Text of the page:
Monday, December 18

Boolean Logic For Javascript

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JavaScript Basics – Part 5

Introduction
This is part 5 of my series, JavaScript Basics. In this part of the series I teach you a way of reasoning called Boolean Logic. This way of reasoning is used a lot in computing, programming, electronics and telecommunications, today.

Note: If you cannot see the code or if you think anything is missing (broken link, image absent), just contact me at forchatrans@yahoo.com. That is, contact me for the slightest problem you have about what you are reading.

The Problem
Assuming that I am tall and you are tall. If someone ask you, if both of us are tall, you would say, Yes (true). If he asks if both of us are short, you would say, No (false). If you are short and I am tall, and he asks you if either you or me is tall, your answer would be Yes (true). If he asks if both you and me are tall, you would not have an answer. You might go on to say that the last question should not be asked or that the question does not have an answer. Well, I want you to know as from today that under certain circumstances the question should be asked.

In biology, a person is either tall or short. It is “environmental” conditions that make the person to have a medium height.  One scientist, George Boole defined a set of answers or rules for this kind of questions. We learn this rules in this part of the series. These rules are used in computing, programming, electronics and telecommunications, today. In fact, without these rules, you will not have a computer; you will not also have programming.

True or False
The simple human language statement is either true or false in itself. If I say, “I am tall”, that is either true or false. If I say, “you are tall”, that is either true or false. If I am tall and you are short, and the question is asked, if both you and me are tall, in Boolean Logic, an answer of true or false must be given. Which of these two should be given? Boole did not really answer this question. He simply came up with a set of rules for us to follow. The good news is that, when you follow these rules in their right context, you do not have any ambiguity. Thanks to these rules, we have computers and programming, today. I will give you the rules. The rules cannot really be explained; you just accept them. The rules are under three headings: AND, OR and NOT.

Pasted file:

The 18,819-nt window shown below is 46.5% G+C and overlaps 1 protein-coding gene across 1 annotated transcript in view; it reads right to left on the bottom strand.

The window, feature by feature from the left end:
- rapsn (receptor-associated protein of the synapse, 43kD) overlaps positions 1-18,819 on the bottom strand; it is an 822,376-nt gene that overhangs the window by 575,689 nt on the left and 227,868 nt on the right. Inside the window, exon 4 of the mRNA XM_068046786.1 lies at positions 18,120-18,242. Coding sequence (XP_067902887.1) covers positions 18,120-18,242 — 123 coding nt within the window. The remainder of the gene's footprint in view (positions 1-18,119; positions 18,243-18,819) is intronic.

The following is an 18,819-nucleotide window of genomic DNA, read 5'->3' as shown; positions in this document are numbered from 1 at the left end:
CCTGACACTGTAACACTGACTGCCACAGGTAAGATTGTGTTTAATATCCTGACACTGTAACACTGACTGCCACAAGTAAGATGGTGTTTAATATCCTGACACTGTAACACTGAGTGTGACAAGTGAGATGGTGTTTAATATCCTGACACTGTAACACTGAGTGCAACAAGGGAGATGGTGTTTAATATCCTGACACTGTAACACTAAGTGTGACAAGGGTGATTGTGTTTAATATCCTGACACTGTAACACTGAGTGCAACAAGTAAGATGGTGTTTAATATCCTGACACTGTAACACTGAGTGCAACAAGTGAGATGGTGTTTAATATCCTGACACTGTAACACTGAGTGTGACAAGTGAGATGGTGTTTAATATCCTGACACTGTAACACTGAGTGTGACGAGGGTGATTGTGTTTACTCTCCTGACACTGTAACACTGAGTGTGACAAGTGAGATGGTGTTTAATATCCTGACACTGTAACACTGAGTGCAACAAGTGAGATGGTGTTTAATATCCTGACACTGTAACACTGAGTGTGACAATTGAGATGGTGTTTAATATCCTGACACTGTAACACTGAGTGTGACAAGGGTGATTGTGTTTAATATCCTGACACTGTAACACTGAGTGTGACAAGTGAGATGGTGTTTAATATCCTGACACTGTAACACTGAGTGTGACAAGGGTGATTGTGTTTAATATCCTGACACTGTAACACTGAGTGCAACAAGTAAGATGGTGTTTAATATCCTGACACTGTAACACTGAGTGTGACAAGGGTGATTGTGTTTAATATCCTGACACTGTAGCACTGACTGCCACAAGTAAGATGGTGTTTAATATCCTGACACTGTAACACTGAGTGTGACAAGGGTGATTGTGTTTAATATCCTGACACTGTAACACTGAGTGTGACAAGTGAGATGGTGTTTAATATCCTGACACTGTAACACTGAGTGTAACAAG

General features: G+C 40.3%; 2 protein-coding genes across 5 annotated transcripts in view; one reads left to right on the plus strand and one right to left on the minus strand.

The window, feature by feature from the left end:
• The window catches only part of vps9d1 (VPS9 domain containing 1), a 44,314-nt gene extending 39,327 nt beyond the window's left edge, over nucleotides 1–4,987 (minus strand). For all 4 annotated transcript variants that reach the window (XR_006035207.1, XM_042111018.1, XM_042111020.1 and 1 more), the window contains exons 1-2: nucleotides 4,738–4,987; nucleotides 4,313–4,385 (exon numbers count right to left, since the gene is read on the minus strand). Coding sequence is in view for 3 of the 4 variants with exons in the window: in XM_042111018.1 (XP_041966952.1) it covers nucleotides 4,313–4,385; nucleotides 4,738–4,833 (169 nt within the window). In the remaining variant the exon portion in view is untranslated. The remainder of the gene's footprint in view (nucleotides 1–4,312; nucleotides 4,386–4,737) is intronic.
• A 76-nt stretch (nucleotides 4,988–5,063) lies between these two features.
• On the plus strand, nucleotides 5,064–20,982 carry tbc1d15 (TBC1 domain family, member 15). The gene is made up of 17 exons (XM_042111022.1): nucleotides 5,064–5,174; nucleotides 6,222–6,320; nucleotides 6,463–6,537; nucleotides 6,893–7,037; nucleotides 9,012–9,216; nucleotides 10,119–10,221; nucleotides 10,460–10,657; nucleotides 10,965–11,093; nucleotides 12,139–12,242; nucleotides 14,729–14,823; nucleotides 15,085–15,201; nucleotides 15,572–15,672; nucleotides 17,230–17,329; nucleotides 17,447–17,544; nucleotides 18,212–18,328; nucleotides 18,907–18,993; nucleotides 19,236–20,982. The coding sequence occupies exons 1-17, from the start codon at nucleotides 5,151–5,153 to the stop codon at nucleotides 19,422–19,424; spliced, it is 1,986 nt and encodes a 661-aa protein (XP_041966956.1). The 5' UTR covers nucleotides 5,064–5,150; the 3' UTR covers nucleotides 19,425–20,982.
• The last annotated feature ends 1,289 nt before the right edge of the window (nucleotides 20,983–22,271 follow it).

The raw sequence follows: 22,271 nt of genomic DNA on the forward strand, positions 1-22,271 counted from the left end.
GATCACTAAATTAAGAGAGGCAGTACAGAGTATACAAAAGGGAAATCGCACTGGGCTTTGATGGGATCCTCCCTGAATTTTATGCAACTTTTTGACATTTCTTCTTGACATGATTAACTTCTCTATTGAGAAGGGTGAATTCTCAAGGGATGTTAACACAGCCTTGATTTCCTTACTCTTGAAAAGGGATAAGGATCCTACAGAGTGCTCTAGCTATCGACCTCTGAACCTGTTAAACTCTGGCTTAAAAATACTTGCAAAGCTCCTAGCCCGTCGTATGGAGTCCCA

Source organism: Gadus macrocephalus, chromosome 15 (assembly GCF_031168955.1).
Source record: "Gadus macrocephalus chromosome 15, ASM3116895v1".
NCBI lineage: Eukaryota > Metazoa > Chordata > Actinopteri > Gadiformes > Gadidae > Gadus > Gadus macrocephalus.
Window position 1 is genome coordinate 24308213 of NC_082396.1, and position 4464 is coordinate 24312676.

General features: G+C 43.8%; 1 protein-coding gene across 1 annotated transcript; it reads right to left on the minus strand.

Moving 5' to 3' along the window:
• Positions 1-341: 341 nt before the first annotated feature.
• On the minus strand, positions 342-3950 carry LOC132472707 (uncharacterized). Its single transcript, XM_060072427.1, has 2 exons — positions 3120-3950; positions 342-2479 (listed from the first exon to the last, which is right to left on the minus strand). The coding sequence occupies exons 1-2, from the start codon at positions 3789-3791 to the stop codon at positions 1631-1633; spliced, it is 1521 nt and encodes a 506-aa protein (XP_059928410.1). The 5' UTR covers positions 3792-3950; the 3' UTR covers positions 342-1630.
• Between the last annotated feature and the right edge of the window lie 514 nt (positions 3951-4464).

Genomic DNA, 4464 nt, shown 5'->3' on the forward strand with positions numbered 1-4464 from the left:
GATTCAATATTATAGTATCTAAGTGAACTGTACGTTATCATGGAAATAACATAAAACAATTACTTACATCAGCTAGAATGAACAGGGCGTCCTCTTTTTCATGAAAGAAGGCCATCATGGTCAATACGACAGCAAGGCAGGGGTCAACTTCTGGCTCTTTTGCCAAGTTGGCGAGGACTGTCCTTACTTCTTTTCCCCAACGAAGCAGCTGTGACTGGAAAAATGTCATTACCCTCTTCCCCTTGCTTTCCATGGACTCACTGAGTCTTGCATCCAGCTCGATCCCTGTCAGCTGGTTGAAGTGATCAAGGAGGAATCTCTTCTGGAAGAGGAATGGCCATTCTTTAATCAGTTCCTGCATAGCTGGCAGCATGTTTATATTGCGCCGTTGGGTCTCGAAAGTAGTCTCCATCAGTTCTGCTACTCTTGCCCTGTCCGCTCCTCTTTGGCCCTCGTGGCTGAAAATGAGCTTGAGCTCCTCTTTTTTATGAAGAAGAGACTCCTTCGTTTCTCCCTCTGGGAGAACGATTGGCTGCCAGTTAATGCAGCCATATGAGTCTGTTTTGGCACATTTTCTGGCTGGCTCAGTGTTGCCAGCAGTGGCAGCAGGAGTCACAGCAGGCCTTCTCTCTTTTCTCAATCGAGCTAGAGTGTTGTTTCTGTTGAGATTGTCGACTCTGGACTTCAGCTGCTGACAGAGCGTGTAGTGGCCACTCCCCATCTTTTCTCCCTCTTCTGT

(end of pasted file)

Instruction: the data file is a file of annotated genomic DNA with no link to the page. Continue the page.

AND
The question can be asked, if both you AND me are tall. My height and your height are combined by AND. These are the rules to follow:

false AND false = false
false AND true = false
true AND false = false
true AND true = true

Now, let tall be true and short be false. This means that if I am short AND you are short, you and me are short. If I am short AND you are tall, you and me are short; that is Boolean answer, which you have to accept. If I am tall AND you are short, both you and me are short. If I am tall AND you are tall, you and me are tall. All these are Boolean rules that you have to accept.

OR
The question can be asked, if you OR me is tall. My height and your height are combined by OR. These are the rules to follow:

false OR false = false
false OR true = true
true OR false = true
true OR true = true

Again, let tall be true and short be false. This means that if I am short OR you are short, you or me is short. If I am short OR you are tall, you or me is tall. If I am tall OR you are short, you OR me is tall. If I am tall OR you are tall, you or me is tall. All these are Boolean rules that you have to accept.

NOT
Now, in Boolean logic, only two states (possible answers) exist. That is, if you are NOT tall, you are short; if you are NOT short you are tall; nothing else. These are the rules to follow:

NOT false = true
NOT true = false

Assume that you have a string (spring), you can extend (pull). While the string is in its natural state, if I say, “NOT short” you would extend it; that is the interpretation. While the string is extended, if I say, “NOT long” you would allow it to contract; that is the interpretation.

You have to memorize all the above rules under their different categories.

More than two Variables
In JavaScript AND, OR and NOT are each called an operator. For the NOT operator, you need only one variable to have an answer. For AND or OR, you can have more than two variables. The above cases show two variables. You can have three variables for AND; something like:

false AND false AND false = false
false AND false AND true = false

These are two lines. There are actually nine lines when the variables are three. When the variables are four, there are 16 lines.

You should consult some other text to know the pattern when the number of variables is higher than 2. It will not be difficult to identify the patterns. The pattern for AND and the pattern for OR are different.

True or false is actually a value and not a variable. I have referred to them as variables in this article, for simplicity.

I hope you now know what Boolean values (true or false) mean. We carry on in the next part of the series.

Chrys

To arrive at any of the parts of this series, just type the corresponding title below in the Search Box of this page and click Search (use menu if available):

Getting Started with JavaScript
JavaScript Outputs
Basics of JavaScript Variables
JavaScript Conditional Statements
Boolean Logic for JavaScript
Boolean Logic and JavaScript Conditions
Comparison and Arithmetic Operators
JavaScript Loop Statements
JavaScript Function Basics
JavaScript Object Basics
JavaScript Array
Some JavaScript Predefined Objects
Introduction to Form Field Validation with JavaScript
Some JavaScript Tips
 

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